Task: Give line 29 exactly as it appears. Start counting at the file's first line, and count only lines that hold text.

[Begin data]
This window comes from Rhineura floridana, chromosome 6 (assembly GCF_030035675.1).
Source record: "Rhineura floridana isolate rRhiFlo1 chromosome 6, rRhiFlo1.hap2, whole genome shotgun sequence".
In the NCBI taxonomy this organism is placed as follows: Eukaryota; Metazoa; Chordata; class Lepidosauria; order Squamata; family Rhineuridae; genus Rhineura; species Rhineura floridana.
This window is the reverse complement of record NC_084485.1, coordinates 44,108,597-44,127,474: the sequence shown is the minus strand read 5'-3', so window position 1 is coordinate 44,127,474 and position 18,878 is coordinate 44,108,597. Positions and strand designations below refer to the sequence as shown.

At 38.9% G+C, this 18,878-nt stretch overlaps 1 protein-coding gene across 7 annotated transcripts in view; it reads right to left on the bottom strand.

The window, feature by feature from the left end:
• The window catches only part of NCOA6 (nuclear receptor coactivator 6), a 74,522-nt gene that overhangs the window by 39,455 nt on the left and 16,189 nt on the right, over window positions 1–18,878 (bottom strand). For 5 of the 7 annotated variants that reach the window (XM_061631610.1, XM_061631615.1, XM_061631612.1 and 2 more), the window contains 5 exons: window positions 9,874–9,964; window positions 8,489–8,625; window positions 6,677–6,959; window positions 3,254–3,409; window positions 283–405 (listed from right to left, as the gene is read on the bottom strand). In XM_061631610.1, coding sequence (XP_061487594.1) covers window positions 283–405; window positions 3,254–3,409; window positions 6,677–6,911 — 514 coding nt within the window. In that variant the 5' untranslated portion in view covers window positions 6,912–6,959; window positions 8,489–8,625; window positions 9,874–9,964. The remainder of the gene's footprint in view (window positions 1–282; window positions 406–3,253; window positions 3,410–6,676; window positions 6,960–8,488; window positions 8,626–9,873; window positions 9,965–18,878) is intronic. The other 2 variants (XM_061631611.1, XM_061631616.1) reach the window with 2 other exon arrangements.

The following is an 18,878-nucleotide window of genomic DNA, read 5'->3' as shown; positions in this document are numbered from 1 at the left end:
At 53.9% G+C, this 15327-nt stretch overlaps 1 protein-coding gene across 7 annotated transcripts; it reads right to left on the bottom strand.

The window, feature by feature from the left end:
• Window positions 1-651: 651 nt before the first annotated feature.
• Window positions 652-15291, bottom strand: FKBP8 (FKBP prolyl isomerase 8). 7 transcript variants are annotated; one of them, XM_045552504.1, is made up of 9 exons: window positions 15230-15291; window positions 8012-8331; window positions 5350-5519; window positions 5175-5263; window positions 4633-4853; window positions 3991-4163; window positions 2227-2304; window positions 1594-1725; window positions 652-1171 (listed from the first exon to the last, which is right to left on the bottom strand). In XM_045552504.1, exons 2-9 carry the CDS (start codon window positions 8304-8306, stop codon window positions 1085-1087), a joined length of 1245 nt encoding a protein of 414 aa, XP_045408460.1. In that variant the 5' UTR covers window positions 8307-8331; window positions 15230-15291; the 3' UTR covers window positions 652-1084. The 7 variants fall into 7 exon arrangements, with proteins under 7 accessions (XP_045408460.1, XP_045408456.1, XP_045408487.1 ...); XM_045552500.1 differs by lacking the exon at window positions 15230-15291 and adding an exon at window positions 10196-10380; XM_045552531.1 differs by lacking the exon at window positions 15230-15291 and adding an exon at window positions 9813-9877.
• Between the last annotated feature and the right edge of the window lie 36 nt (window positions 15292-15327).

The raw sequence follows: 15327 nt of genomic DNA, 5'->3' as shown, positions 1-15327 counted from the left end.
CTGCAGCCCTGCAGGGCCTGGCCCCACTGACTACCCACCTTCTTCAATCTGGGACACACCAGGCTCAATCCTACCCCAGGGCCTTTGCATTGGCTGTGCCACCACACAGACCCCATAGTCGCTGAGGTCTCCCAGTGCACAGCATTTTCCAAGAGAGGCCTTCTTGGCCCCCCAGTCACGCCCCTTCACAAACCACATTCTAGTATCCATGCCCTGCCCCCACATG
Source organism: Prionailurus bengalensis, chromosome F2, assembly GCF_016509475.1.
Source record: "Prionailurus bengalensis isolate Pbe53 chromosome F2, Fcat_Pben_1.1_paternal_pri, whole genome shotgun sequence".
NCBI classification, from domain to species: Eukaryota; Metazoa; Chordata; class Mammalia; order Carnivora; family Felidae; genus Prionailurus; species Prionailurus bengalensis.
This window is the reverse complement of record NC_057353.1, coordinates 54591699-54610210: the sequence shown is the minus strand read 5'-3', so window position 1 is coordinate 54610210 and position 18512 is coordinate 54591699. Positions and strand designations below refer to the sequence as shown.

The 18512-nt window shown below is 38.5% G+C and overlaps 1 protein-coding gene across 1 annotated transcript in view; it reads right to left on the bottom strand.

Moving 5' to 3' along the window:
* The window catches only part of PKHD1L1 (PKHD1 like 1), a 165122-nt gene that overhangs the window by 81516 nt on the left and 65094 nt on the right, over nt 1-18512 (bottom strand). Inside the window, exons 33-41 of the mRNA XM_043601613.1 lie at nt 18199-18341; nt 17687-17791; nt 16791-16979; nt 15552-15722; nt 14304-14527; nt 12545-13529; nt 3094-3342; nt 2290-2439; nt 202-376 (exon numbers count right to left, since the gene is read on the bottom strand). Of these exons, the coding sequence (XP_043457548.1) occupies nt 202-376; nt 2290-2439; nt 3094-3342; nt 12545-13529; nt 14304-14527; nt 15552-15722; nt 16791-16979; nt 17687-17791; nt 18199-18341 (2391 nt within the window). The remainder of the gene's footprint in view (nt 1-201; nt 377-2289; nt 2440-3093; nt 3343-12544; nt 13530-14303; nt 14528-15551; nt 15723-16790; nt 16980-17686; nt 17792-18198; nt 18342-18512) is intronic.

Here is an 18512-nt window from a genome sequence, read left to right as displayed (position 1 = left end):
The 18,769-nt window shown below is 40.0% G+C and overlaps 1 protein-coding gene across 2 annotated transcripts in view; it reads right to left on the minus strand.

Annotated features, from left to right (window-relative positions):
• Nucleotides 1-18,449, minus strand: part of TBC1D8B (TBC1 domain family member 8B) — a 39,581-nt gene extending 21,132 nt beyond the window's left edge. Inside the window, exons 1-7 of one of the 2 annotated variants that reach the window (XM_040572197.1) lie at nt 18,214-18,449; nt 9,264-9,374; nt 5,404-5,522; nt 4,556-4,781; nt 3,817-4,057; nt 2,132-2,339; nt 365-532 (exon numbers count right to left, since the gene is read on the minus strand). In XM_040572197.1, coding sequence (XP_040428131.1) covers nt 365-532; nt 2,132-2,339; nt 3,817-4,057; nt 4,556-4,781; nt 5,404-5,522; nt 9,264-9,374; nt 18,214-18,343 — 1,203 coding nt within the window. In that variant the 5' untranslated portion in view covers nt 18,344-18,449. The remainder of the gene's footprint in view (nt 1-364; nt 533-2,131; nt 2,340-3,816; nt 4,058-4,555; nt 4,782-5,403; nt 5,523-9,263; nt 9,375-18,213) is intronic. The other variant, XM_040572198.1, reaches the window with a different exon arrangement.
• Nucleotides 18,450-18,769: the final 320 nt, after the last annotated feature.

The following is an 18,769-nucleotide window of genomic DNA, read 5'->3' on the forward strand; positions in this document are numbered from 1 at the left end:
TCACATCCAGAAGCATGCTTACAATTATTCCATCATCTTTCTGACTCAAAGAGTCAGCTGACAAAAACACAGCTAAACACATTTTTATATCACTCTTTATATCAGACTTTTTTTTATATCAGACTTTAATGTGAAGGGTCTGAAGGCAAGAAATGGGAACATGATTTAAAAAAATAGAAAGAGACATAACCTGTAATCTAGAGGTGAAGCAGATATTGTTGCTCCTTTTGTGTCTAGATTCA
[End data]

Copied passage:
TCACATCCAGAAGCATGCTTACAATTATTCCATCATCTTTCTGACTCAAAGAGTCAGCTGACAAAAACACAGCTAAACACATTTTTATATCACTCTTTATATCAGACTTTTTTTTATATCAGACTTTAATGTGAAGGGTCTGAAGGCAAGAAATGGGAACATGATTTAAAAAAATAGAAAGAGACATAACCTGTAATCTAGAGGTGAAGCAGATATTGTTGCTCCTTTTGTGTCTAGATTCA